Anthony Bell on Saving Up for Private School Tuition Costs
29th OF August 2012
School fees are the subject of many dinner party conversations from the day a couple gets pregnant. Finance expert, Anthony bell teaches us the best strategy and top tips for saving up for private school fees.
By Anthony Bell
As parents you want to be able to provide the best start to your child’s education and this means being able to cover your child’s school tuition costs.
Ideally, you should commence a savings plan towards your child’s education as soon as you know you are going to become a parent. The reason for this surrounds the simple factor of time. The more time you have to save for such a significant cost the less money you have to put aside each week.
In order to have sufficient money to cover these education costs, whether they be for private school or university, you have a number of money management options to consider.
Education Savings Plan
Education savings plans are specially designed to help you assist with your children or grandchildren’s education.
In order to set up an Education Savings Plan you generally will need to make an initial contribution (approximately $1,000) and make regular contributions thereafter (generally monthly).
Education savings plans can provide some tax advantages, particularly if they are operated as a scholarship plan where the tax paid on the earnings by the provider, generally at the company tax rate of 30%, can be recovered and added to the investment account, as long as these recovered amounts are used to pay eligible education expenses.
Furthermore withdrawals of your contributions are tax-free. However education benefits, when paid to the nominated student, may be assessable to the student.
While an education savings plan may hold some tax advantages it could potentially create a tax liability for the child especially if they are under 18 years of age given that any income between $417 - $1,307 is taxed at a rate of up to 66%.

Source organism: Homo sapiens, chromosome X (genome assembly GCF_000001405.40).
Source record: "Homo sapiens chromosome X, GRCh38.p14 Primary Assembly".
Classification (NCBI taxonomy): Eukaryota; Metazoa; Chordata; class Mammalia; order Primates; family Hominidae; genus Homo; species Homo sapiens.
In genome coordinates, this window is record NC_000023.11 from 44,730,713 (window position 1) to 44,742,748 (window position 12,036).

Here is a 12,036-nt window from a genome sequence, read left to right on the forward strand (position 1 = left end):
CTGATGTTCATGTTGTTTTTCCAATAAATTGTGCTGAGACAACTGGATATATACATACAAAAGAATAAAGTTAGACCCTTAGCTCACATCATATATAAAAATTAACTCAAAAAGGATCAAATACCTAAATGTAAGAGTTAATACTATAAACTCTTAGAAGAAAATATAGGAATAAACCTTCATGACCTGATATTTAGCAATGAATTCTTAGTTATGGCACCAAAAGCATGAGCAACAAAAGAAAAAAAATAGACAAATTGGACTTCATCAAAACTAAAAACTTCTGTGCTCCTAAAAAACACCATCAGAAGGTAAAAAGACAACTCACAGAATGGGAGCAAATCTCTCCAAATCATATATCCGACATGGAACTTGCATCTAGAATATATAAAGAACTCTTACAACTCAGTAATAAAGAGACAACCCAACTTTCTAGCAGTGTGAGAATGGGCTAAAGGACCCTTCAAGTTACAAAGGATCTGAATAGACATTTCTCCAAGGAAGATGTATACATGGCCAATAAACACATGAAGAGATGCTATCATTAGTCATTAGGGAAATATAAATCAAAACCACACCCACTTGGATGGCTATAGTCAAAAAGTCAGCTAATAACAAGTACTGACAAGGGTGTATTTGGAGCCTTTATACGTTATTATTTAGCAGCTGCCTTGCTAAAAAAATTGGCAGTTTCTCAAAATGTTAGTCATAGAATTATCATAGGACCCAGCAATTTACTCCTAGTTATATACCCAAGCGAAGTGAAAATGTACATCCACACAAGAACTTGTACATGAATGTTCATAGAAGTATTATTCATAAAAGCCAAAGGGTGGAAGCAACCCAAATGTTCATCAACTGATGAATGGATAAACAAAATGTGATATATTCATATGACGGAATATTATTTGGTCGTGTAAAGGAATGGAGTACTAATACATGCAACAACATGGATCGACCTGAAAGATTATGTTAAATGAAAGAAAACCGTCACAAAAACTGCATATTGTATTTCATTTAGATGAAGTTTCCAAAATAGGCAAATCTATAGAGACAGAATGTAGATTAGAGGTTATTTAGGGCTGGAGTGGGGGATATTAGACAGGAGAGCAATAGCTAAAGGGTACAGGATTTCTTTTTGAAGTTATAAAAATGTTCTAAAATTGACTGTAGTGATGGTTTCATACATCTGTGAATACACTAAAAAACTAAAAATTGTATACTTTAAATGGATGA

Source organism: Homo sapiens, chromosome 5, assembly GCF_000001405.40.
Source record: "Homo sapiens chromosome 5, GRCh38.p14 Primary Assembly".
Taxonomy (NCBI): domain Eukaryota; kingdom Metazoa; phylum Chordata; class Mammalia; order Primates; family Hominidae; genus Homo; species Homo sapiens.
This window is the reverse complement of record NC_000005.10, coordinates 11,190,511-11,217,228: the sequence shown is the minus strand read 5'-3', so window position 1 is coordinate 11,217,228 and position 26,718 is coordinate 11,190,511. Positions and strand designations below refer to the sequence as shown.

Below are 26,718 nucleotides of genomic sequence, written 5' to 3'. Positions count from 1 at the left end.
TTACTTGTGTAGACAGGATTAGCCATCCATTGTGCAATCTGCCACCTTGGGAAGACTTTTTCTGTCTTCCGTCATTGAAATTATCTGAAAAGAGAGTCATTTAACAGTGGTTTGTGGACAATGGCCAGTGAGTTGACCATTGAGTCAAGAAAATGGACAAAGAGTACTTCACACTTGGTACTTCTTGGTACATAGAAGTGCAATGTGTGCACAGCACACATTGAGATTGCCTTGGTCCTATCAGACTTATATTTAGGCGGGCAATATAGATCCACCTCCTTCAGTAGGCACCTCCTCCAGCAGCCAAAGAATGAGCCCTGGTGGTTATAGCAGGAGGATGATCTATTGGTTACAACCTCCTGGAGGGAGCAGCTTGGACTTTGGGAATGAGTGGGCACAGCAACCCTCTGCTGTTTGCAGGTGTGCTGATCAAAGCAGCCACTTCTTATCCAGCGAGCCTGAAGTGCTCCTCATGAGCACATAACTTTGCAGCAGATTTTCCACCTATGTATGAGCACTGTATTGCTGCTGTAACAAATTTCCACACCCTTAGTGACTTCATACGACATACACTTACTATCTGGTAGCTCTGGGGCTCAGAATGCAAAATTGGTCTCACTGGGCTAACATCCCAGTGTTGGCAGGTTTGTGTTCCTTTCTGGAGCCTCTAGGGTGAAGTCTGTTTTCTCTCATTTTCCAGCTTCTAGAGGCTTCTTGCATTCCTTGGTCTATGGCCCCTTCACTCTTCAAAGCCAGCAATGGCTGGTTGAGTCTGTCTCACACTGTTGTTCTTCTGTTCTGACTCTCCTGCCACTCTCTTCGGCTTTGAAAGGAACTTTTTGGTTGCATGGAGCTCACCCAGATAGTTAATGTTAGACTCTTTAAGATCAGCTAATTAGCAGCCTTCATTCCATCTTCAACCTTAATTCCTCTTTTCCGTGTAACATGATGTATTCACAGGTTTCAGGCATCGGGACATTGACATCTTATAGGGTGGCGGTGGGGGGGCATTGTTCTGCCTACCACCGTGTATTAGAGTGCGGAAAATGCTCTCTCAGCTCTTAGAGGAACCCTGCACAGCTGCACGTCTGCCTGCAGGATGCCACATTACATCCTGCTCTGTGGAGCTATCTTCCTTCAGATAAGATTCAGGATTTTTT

One other option which can be very tax effective is an insurance bond. One of the main advantages of an insurance bond is that you can withdraw your benefits tax free after 10 years.
If you withdraw your benefits before the 10 year maturity date all or part of the income received will be treated as assessable income however you will receive a 30% tax offset. This can be very beneficial when compared to having the benefits stored in a regular savings account where any interest will be taxed at your marginal tax rate.
Another advantage of an insurance bond is that you can generally contribute up to 125% of the previous year’s contributions. This means that if you invested $20,000 in year 1 you could increase your contributions to $25,000 in year two without the 10 year tax rule restarting.
The third option could be to use your mortgage as a savings strategy. It is very common to now have a mortgage against your home. Rather than putting money into an investment account, put the money instead into your mortgage or offset account and pay off your loan sooner. This way you will be saving the interest and because it is an interest saving you will not pay any tax on this amount. In effect you are able to guarantee a return on your money and you don’t have the worry of bearing any risk. When it comes time to paying your child’s education costs you can simply draw down on these excess funds when required.
There are a number of options that you can consider when putting money aside for your children’s tuition. As there are so many, it is best to speak to your advisor. This ensures you make the most informed decision that provides you with the maximum return given your risk profile and circumstances.
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